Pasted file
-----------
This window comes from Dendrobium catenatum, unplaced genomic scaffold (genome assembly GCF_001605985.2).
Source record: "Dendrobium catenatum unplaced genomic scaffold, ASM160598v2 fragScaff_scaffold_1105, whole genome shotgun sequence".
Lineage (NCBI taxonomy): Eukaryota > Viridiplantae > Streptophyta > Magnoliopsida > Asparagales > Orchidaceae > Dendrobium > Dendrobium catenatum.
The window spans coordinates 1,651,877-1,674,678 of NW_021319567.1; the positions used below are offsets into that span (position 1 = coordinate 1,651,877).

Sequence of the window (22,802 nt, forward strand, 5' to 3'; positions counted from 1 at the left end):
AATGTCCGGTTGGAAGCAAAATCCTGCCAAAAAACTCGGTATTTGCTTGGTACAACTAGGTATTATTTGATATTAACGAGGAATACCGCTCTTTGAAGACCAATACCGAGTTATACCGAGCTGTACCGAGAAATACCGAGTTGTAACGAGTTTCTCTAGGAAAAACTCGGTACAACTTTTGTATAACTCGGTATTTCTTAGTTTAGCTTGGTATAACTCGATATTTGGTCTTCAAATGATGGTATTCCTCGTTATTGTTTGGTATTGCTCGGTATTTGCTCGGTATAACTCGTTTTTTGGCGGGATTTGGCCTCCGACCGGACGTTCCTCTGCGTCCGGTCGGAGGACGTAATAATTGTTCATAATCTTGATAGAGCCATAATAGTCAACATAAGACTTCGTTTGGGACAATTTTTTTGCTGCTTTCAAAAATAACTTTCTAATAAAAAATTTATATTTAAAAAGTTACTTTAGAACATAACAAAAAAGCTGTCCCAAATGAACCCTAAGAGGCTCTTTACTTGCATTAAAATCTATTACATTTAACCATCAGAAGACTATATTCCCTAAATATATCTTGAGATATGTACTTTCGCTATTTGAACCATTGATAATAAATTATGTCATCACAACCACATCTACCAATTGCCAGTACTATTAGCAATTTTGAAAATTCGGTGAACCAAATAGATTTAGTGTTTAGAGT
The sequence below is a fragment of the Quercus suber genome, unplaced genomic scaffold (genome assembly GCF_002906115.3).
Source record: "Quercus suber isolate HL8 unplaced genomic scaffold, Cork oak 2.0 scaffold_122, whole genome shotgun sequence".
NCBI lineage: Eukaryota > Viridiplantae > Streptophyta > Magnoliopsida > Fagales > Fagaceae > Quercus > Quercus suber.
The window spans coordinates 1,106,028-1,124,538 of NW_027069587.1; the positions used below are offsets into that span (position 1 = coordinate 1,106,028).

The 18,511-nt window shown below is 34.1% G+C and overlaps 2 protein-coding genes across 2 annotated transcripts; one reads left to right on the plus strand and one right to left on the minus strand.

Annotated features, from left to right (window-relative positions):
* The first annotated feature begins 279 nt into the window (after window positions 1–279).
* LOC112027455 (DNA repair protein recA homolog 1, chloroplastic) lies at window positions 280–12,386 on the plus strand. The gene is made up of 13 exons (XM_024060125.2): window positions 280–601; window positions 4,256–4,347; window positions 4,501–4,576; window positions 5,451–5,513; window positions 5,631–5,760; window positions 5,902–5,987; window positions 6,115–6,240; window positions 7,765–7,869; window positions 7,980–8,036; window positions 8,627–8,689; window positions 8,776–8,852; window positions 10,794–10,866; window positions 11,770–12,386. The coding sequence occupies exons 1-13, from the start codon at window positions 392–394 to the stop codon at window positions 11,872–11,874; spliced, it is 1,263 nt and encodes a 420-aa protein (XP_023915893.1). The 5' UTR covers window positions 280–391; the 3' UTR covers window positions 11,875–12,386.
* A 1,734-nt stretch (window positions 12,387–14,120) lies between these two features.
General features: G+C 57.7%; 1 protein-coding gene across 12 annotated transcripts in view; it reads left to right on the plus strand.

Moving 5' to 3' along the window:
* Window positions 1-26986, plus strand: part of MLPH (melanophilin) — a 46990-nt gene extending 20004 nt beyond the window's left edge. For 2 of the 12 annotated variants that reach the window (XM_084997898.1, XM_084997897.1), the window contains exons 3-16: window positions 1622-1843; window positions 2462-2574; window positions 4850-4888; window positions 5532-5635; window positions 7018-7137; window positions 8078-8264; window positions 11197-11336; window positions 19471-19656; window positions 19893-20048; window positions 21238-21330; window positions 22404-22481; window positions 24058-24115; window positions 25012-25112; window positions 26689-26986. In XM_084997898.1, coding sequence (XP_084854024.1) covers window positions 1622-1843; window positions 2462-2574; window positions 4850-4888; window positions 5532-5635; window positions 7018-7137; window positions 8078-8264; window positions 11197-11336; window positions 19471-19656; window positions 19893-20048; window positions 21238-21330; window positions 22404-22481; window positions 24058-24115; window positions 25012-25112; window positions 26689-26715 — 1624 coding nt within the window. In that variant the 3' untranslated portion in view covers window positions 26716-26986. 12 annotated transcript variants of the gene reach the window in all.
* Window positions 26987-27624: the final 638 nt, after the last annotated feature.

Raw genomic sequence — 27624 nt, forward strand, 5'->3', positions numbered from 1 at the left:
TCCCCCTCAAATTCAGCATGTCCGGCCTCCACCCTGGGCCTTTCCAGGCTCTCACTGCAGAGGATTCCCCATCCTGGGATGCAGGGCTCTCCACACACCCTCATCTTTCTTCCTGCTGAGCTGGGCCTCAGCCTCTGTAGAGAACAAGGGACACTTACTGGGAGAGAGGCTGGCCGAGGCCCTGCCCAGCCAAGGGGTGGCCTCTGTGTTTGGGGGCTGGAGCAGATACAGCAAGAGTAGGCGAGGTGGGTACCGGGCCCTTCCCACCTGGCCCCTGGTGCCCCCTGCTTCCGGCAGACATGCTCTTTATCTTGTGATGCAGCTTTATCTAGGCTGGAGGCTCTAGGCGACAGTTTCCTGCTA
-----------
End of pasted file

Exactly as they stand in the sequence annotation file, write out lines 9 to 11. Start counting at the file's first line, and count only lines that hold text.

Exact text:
NCBI lineage: Eukaryota > Viridiplantae > Streptophyta > Magnoliopsida > Fagales > Fagaceae > Quercus > Quercus suber.
The window spans coordinates 1,106,028-1,124,538 of NW_027069587.1; the positions used below are offsets into that span (position 1 = coordinate 1,106,028).

The 18,511-nt window shown below is 34.1% G+C and overlaps 2 protein-coding genes across 2 annotated transcripts; one reads left to right on the plus strand and one right to left on the minus strand.